I have been very excited the last couple of days because of my find at our church rummage sale. I got bargain prices on two beat up, but very sturdy adirondack chairs, just what I had been wanting for my patio. Cleaning up, repairing, sanding, and staining the chairs became my Saturday project.

My evil Tom Sawyer plot worked perfectly! I chose to do one chair completely before doing the other. Blaise was curious about the chairs and thought it looked “fun” to do the staining. Half the work for me, right? (Not really since only staining is fun, not cleaning up.)

I was turning the chair upside down and showing him how to sand and where to start with his brush. He asked why it mattered to do the back and underside since no one would be seeing that. I say “asked” but the implication and tone were a bit more like, “I can’t believe you’re so dumb as to waste your time on that. Adults are idiots.”

That’s when I got nailed by the 4-H flashback! Oh, the projects we had to do every year to satisfy an antiquated notion of the domestic arts and the idylls of the rural life. I actually learned a lot in 4-H, including things like parliamentary procedure and how to pull an all-nighter to complete a really ugly latched hook rug. But I digress. I suppose for many families Mom teaching Daughter to sew and Dad teaching Son how to compete in livestock judging is worthwhile. I know it is. Not in our family. We weren’t good project people. We’d have great ideas six months in advance and then somehow my mom and I were always up all night before the county fair finishing the baking, sewing, and other projects but I’m not sure either one of us really cared that much. It was just something we were supposed to do.

In the spirit of this is what we’re supposed to do, my mom decided it was time to teach me to sew in preparation for the upcoming county fair. I was probably 12. My mom and my grandmother are fabulous seamstresses and absolute wizards on sewing machines. I hated every second of it. We started with placemats. All I had to do was cut out ovals of this red handkerchief print quilting and then use the sewing machine to sew a red band of stretchy polyester trim around the edges and voila! Placemats! I constantly snagged the needle in the polyester trim, and my mom was as patient as she could be. Patient and quiet are not who we are, though, so mostly it was a lot of fighting. (She will tell you the same. We still tell stories about “that time we made placemats.”) God bless my grandma for using those placemats for years.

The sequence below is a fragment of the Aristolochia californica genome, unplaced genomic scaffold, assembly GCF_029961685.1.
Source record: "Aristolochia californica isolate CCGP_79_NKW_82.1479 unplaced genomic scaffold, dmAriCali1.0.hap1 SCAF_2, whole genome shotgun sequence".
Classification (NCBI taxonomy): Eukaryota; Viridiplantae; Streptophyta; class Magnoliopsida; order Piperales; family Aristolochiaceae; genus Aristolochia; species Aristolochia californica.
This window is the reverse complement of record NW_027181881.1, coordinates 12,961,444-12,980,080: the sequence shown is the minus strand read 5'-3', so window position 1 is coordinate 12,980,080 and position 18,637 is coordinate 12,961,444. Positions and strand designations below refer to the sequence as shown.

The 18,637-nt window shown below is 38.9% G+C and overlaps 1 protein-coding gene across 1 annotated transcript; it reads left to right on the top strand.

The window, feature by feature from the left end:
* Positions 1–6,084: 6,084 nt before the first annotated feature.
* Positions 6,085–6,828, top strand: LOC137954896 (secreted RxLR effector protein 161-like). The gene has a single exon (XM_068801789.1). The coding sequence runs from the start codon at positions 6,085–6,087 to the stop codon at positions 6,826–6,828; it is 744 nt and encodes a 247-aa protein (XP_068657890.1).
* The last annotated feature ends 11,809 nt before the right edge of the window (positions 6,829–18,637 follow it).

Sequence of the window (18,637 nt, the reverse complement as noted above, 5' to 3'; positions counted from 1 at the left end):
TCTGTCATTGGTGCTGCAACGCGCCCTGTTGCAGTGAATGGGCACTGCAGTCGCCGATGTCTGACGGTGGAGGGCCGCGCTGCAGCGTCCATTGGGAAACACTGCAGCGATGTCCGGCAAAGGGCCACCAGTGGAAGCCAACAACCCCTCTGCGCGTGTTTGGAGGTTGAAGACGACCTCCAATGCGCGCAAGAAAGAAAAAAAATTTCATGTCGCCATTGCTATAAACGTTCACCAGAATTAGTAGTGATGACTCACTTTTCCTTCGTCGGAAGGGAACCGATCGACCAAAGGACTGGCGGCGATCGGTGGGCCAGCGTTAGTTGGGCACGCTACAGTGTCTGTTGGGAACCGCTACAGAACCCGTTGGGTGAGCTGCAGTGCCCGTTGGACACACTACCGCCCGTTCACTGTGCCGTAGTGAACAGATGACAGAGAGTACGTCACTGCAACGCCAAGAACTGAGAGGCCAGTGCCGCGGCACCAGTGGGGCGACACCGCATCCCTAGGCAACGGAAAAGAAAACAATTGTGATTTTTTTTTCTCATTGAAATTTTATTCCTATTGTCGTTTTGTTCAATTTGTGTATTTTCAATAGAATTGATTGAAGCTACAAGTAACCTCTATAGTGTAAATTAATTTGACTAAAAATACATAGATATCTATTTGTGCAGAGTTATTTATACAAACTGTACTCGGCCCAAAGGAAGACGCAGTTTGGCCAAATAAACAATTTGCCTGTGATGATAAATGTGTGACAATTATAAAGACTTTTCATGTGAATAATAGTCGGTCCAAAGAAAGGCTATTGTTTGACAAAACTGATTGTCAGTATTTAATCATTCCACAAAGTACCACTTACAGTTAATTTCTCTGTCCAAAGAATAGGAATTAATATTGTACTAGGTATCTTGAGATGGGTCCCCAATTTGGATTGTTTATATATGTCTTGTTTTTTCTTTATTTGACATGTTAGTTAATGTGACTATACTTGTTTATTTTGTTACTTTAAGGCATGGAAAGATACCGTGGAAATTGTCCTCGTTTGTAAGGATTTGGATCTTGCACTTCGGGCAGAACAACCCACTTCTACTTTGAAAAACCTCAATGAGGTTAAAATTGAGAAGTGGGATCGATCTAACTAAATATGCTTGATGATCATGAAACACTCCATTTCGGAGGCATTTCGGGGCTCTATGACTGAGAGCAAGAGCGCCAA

You may be wondering at this point, reader, what the heck this has to do with staining patio furniture. Here it is: I actually said to my mother, wizard seamstress, “Why does it matter if the stitching on the back is wrong? Nobody looks at that part anyway.” I remember thinking that she was just trying to annoy me and be perfectionistic. She pointed out that the work should be done well inside and out, regardless of which part people will see. True quality and the appearance of quality are not at all the same thing. I’ll be damned if that wasn’t a life lesson.

Oh, except for the part about how I didn’t get it AT ALL until 30 years later when my own kid says it to me. And what do I say about staining the chair? We stain all of it; we do a good job on all of it; we’re caring for and protecting the wood from all of the elements so we need to be thorough. He didn’t get it either. I figure he’s got about 30 years to let it sink in.

Isn’t it amazing how all the things we tried hard NOT to learn from our parents still managed to seep through and stick to us anyway?

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